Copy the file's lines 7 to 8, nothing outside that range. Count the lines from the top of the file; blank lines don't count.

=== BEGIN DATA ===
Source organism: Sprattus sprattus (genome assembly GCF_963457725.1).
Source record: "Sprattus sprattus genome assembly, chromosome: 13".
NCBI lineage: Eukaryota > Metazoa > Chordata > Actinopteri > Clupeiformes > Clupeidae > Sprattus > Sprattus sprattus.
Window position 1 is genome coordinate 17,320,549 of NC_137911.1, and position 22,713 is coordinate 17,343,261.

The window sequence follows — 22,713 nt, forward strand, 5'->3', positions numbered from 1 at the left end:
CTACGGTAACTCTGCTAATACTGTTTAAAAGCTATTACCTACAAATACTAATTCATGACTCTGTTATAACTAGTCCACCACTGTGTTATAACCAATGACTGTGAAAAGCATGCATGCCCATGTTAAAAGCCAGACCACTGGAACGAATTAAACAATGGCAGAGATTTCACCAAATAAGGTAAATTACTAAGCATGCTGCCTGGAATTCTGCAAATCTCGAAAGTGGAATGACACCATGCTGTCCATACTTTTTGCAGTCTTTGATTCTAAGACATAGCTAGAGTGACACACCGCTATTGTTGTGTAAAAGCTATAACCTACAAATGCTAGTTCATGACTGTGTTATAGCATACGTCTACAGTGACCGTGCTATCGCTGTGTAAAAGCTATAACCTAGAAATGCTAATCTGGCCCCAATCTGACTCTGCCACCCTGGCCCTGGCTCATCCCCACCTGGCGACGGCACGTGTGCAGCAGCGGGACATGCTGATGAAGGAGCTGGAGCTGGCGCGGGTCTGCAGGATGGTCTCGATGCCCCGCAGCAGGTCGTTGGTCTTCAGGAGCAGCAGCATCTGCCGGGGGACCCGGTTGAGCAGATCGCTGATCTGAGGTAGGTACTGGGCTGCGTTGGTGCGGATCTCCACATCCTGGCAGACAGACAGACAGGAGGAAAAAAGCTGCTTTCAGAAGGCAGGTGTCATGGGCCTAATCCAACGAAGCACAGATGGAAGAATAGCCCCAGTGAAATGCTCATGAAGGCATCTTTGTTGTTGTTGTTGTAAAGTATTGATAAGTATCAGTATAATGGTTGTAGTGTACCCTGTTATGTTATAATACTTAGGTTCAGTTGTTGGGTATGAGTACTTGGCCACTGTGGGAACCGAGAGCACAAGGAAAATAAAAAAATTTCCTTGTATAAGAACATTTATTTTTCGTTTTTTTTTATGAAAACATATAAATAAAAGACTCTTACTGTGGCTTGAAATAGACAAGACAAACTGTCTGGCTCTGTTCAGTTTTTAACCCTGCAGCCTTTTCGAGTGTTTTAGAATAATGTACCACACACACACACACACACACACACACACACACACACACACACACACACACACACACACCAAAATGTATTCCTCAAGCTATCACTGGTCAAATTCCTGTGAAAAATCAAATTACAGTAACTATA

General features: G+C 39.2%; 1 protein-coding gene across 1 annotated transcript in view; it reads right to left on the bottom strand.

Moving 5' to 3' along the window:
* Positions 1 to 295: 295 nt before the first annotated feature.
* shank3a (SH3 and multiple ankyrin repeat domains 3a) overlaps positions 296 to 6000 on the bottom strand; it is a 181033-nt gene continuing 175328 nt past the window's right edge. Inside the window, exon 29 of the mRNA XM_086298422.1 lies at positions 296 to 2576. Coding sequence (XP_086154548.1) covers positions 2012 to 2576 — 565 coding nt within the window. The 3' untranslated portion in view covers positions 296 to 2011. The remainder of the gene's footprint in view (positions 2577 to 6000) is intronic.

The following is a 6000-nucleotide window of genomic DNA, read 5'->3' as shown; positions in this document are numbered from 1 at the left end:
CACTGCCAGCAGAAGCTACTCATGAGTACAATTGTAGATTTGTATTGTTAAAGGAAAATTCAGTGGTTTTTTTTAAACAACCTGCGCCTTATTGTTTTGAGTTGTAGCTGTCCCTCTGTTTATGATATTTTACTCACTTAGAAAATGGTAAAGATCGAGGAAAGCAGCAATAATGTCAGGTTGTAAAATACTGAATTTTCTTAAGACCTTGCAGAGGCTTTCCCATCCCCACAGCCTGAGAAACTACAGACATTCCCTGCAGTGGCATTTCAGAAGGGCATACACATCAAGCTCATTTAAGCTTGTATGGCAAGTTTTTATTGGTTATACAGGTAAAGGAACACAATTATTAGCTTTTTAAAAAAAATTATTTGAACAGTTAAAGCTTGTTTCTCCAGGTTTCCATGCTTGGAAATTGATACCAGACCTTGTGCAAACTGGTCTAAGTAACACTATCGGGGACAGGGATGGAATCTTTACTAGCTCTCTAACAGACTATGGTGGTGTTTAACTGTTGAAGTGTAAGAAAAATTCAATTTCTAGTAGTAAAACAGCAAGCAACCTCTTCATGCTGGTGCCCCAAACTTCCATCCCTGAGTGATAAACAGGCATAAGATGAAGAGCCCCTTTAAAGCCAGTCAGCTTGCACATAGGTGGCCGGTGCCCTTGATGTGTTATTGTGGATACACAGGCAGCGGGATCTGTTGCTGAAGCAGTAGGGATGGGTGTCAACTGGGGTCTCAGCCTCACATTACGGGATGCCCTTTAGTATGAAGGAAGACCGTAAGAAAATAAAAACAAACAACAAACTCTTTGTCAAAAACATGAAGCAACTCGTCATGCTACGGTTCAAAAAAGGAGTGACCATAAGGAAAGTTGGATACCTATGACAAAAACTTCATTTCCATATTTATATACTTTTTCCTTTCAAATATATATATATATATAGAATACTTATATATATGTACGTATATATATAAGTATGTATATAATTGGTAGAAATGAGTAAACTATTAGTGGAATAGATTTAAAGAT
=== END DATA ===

General features: G+C 39.2%; 1 protein-coding gene across 1 annotated transcript in view; it reads right to left on the bottom strand.

Moving 5' to 3' along the window: